Category Archives: Writing

About my writing


I have signed with a publisher – Crooked Cat Books – so I thought I should give some insight into the process and what I did to get here, in the hope that it might help someone else along.

Everyone in the business offering advice to aspiring authors says that you should never give up. There are many tales of famous authors who have had tens or even hundreds of rejection letters before achieving success.

However, I took a slightly different approach. I did get lots of rejections. The real problem was that I was getting either no response or form letters. I think I had only one personalised rejection. So, after a period of getting a bit down about it, I decided that I needed to do something different.

To back up a bit, I’ve been writing for about 25 years without much success. But, just over five years ago I went on an Arvon course and learnt that writing was a skill that can be honed like any craft. I got stuck into reading books about plot and structure. I started to look at my earlier books as practice pieces. If you imagine writing is like, say, carpentry, then my earlier books were slightly wonky tables and chairs. No shame in learning that way, but if you keep making the same mistakes, well then, you’re not making progress at all.

So, I had this book that had a solid structure. The characters were well formed, had crises and showed development. As I couldn’t see what I was missing, I went to a professional literary consultant. I chose Cornerstones, but others are out there. They put me with an editor and I saw the flaws. For me, it was primarily point-of-view that needed tweaking.

Also, I never stopped thinking about the opening sentence and the ending. Those two bits I rewrote probably five or six times over the last year. Because it wasn’t getting picked up, I knew I had to keep changing things until it did.

As well as viewing writing as a craft, the other change I made was to view it as a business. I have a head full of ideas but I realised that as an unknown, first-time author I’d be asking a lot of an agent or publisher to take on a challenging cross-genre book. So, I decided to home in on one tightly defined genre – crime. It’s not that I’m not writing what my heart wants to write, it’s more that there’s now a negotiation between heart and head. I love puzzles and thinking beyond a normal plot to what happened next. So it was very natural for me to write the kind of “what happened twenty years ago” crime novel. While I love writing it, it was also a business decision.

Likewise, around the end of last year I was still getting nowhere with finding an agent. I had a professionally edited manuscript, well honed pitch letter, list of agents, everything together. So, I decided to go in a slightly different direction. Recognising that I was still a big risk, being unknown, I targeted digital-only and digital-first publishers. These have lower overheads so can take more risks.

So, after making all these changes, I was very quickly accepted by Crooked Cat. I have read some of their books and feel at home here.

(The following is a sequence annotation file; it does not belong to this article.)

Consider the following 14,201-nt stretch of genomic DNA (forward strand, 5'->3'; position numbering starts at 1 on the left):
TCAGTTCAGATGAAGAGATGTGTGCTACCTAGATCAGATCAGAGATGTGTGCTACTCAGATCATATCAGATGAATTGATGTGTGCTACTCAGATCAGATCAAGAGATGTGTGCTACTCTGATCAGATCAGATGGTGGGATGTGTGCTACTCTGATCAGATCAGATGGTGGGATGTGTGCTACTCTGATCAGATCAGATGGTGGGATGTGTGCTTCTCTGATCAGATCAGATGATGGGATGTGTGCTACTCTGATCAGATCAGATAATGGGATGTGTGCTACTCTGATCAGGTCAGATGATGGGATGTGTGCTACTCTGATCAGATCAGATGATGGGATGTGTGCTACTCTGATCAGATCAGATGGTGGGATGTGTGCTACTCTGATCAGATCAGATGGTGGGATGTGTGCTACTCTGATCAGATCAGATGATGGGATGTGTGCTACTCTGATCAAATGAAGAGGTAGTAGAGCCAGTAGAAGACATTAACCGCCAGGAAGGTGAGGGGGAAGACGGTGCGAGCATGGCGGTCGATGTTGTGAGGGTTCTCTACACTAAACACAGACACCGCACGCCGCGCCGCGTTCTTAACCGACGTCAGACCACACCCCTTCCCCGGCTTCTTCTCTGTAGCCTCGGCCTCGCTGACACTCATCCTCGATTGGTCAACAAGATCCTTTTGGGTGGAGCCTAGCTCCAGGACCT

My takeaway message then is to have persistence. But don’t have blind persistence, do it with knowledge and a clear head.

“The definition of insanity is doing the same thing over and over again and expecting different results.”

Good luck and thank you for reading!

Three Hundred and Fifty

It’s been a long time since I blogged. At first this was because I was writing but then the summer holidays arrived. As I’m a stay-at-home Dad or House-husband, the summer holidays mean that the three boys take priority. As they get older, they stay up later, and my writing time diminishes. I have, unfortunately, never been one of those people who can rise early in the morning and write before the boys wake up. Unfortunately once you stop writing, and especially if you start submitting to agents, it becomes really hard to get your momentum going again.

I found salvation in a writing blog that I’ve signed up to – Randy Ingmersons Advanced Fiction Writing Magazine. I get a monthly email and it is always an interesting read. This month there was an article about how to organise your writing and increase your productivity by setting word count targets. It was all really useful but one particular nugget helped me out. It’s a simple starting point for writing when you’re struggling – write 350 words a day.

It’s kind of a trick because it’s very easy to write 350 words – it’s not a huge amount and can be done in twenty minutes if you set your mind to it. The reason it’s a trick is because hard to stop once you’ve written 350 words. Usually I write between 450 and 500 words every day. It doesn’t sound like much but it does mean that the word count is going up quite satisfyingly. certainly after a dry spell, it’s a good feeling. For ages, I’d written about 16 or 17 thousand words, now it’s over 21 thousand.

And what it does is keep your book alive in your head. I do a lot of my writing in my head, running plots and characters around while I’m doing other, slightly more mundane jobs. Then, when I have enough, I write it down. But while I’m writing a mere 350 words a day, then my book is moving forwards.

So that’s my one tip for the day – write 350 words. I’ve made this blog a living demonstration of the principle – it weighs in at 350 words!

Enjoying being a writer